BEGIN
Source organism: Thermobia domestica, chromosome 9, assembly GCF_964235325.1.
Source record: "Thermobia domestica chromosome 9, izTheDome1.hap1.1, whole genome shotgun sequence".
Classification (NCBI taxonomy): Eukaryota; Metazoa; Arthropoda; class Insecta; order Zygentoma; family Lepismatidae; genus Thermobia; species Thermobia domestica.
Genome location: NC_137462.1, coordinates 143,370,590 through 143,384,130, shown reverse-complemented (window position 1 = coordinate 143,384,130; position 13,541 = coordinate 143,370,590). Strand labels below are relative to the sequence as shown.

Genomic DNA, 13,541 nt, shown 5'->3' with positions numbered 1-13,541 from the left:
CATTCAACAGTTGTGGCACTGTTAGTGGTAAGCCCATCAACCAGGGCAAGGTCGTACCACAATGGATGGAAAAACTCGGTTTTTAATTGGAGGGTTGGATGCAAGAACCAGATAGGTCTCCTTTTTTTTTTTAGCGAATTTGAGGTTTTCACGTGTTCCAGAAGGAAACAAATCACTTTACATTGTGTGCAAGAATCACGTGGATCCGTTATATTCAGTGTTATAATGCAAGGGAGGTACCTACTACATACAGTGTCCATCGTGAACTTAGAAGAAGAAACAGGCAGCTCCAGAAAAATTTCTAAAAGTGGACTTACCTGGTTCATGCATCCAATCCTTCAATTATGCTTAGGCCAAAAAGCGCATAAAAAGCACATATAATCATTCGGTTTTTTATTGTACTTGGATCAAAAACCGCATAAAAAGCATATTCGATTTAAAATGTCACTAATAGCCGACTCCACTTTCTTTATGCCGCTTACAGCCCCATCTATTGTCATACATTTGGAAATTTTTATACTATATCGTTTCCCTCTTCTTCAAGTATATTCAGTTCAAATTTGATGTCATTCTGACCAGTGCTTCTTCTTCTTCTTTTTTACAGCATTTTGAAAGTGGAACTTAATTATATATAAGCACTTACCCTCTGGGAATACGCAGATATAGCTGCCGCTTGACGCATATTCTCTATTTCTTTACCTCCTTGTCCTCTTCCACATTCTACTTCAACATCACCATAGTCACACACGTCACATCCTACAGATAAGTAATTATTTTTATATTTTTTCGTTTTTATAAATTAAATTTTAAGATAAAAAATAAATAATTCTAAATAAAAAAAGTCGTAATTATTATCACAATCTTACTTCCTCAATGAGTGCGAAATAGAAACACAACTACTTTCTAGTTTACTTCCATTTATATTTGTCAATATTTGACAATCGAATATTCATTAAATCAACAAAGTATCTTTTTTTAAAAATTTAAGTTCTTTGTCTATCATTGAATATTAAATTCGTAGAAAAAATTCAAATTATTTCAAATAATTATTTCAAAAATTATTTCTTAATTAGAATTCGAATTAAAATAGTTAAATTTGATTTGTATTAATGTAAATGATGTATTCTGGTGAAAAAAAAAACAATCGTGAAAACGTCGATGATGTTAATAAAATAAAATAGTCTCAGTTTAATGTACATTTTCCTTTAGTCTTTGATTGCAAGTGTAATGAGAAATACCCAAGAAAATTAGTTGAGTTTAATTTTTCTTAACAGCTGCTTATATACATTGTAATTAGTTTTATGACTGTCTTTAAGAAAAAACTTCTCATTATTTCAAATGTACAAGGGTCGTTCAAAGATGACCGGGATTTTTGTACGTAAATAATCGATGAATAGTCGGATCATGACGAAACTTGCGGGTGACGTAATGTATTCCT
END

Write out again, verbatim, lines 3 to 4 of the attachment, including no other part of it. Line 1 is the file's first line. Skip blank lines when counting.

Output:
Classification (NCBI taxonomy): Eukaryota; Metazoa; Arthropoda; class Insecta; order Zygentoma; family Lepismatidae; genus Thermobia; species Thermobia domestica.
Genome location: NC_137462.1, coordinates 143,370,590 through 143,384,130, shown reverse-complemented (window position 1 = coordinate 143,384,130; position 13,541 = coordinate 143,370,590). Strand labels below are relative to the sequence as shown.